|Annu. Rev. Astron. Astrophys. 1994. 32:
Copyright © 1994 by Annual Reviews. All rights reserved
Penzias & Wilson (1965) set an upper limit of 10% on the polarization of the CMB, and there have been several subsequent upper limits published (e.g. Nanos 1979, Caderni et al 1978, Lubin & Smoot 1981, Lubin et al 1983, Partridge et al 1988, Wollack et al 1993), but so far none that have been low enough to be cosmologically interesting.
Any quadrupole anisotropy in the radiation field will give rise to a linear polarization when it is Thomson scattered. This was first suggested in the case of an anisotropic universe (Rees 1968, Anile 1974, Dautcourt & Rose 1978), but can also arise, generally of smaller amplitude, from any inhomogeneity, and can moreover be enhanced by reionization (Negroponte & Silk 1980, Basko & Polnarev 1980, Stark 1981, Tolman & Matzner 1984, Nasel'skii & Polnarev 1987, Harari & Zaldarriaga 1993, Ng & Ng 1993). A transfer equation similar to Equation (23) can be written for the polarization amplitude P (Bond & Efstathiou 1987). Solutions indicate that the level of anisotropy is generally small for standard recombination. Efstathiou (1988) has developed approximations for calculating the small angular scale autocorrelation function of P in reionization scenarios. Kaiser (1983) has shown that the rms polarization from density fluctuations is typically 10-20% of T / T for adiabatic fluctuations on arc-minute scales. This means that it is still well below the detection levels of present-day experiments. The problem has been studied numerically, including both the contribution of density fluctuations and gravitational waves in Crittenden et al (1993a), where it was shown that the additional contribution due to gravity wave modes was too small to be resolved with current sensitivities (see also Frewin et al 1994). However, in future, as these experiments become more sensitive and it becomes more difficult to distinguish real fluctuations from those caused by confusion with faint radio sources and diffuse emission from the Galaxy, it may be that polarization information could be used as a discriminant.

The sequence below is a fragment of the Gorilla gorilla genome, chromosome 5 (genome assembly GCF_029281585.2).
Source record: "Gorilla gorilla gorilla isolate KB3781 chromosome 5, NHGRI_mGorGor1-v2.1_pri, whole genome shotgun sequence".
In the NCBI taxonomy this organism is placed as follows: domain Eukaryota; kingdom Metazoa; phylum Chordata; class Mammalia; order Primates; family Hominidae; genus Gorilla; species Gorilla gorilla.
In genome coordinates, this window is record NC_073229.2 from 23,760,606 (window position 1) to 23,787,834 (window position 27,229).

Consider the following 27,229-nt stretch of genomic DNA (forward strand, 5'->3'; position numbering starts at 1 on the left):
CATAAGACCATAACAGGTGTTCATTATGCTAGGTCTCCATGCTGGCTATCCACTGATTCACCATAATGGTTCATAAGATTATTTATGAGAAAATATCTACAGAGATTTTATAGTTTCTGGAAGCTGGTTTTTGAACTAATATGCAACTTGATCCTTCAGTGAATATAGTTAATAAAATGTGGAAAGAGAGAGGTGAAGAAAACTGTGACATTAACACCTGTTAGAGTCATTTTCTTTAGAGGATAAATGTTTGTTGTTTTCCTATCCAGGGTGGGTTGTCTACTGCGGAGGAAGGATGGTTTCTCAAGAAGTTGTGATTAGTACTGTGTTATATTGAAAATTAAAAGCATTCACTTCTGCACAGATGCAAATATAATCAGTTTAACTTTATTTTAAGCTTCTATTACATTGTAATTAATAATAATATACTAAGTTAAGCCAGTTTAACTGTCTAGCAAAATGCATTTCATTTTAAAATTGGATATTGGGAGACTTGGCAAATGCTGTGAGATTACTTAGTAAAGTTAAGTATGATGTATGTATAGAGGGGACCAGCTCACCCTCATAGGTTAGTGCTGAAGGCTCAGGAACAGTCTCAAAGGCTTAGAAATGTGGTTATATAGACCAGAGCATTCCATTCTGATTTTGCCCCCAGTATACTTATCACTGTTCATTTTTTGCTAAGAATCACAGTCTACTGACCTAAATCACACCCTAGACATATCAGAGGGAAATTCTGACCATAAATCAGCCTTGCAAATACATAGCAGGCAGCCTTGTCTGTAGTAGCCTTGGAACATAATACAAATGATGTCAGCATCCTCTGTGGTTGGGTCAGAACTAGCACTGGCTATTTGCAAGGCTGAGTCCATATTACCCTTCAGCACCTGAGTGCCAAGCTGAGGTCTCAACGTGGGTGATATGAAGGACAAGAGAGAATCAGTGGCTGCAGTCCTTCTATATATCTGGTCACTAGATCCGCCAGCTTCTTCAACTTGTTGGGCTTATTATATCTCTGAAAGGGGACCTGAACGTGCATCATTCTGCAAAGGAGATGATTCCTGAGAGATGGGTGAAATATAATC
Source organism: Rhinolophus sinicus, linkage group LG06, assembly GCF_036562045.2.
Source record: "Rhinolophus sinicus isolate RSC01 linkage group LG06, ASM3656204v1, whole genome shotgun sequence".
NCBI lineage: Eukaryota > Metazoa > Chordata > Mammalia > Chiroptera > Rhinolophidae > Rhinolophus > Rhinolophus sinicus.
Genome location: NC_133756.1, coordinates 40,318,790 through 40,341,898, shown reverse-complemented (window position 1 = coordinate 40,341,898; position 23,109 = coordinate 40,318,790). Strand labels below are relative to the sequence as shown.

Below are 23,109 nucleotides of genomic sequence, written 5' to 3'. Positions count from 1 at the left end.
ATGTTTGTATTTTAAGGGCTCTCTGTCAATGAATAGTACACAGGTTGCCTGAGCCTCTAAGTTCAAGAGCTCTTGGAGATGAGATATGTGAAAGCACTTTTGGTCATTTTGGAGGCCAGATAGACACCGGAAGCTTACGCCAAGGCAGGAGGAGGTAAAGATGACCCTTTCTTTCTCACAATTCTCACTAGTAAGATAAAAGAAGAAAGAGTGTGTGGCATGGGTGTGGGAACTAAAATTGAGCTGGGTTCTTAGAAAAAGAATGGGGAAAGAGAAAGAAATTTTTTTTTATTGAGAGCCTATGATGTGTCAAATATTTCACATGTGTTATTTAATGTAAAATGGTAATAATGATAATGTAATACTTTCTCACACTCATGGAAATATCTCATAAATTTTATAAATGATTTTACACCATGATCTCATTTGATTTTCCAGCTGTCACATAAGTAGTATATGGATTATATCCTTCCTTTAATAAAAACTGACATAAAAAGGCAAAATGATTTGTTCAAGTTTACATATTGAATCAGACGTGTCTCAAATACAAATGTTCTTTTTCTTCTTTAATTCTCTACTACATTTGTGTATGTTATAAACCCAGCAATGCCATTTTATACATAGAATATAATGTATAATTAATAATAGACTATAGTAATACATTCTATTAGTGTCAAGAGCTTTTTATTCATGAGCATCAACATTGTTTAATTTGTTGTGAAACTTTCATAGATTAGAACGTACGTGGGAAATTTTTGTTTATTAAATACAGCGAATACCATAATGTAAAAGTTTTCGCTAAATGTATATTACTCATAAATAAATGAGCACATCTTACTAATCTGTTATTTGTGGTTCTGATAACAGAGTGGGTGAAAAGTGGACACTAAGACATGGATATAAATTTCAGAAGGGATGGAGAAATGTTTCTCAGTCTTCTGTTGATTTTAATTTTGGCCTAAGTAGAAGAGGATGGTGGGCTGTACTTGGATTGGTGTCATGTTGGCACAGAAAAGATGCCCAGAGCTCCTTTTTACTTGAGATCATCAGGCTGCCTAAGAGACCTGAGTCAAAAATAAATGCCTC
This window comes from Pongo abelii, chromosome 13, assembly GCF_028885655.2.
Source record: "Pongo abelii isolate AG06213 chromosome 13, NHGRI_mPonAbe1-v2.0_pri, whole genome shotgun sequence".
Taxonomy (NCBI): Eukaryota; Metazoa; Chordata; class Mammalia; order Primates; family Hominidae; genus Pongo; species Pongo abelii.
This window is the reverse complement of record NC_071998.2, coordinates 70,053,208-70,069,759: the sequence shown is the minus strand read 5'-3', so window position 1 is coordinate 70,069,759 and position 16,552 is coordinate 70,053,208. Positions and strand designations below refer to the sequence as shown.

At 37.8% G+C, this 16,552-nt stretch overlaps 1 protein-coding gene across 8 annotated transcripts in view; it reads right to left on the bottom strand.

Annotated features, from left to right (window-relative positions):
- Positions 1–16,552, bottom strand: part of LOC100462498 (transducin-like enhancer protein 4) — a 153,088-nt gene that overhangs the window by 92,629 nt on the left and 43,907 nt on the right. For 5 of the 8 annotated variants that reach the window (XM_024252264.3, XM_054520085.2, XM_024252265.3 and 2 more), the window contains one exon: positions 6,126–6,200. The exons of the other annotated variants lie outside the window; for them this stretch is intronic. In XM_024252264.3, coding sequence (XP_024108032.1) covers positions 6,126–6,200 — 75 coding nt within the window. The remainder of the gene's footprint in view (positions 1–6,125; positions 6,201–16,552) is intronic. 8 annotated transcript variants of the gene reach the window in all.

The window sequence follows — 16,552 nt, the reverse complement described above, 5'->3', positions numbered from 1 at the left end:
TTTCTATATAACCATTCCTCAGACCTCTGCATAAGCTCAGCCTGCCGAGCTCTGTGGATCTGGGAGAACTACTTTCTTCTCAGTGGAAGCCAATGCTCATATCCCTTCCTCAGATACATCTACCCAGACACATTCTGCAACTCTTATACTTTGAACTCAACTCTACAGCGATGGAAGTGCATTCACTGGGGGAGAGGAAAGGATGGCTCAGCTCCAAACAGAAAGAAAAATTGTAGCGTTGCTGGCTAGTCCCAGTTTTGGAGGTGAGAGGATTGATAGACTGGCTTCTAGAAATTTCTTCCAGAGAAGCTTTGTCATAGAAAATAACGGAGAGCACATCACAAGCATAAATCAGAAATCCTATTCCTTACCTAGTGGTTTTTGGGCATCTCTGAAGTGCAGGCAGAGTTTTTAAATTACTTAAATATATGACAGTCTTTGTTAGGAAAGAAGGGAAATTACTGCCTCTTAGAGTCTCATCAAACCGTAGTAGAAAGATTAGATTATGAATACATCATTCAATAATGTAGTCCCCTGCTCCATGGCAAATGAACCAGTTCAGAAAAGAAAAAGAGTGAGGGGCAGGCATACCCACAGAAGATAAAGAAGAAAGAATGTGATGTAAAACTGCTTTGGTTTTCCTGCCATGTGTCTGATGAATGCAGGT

The polarization pattern can also be a useful test of the ionization history of the universe, since it is expected to be coherent over scales corresponding to the thickness of the last scattering surface (Hogan et al 1982). Hence coherence on scales >> 10 arc minutes would imply that reionization had indeed taken place. Note that all of the statements above are for linear polarization - circular polarization is not expected to be generated unless there are primordial magnetic fields or strong anisotropies at the scattering epoch.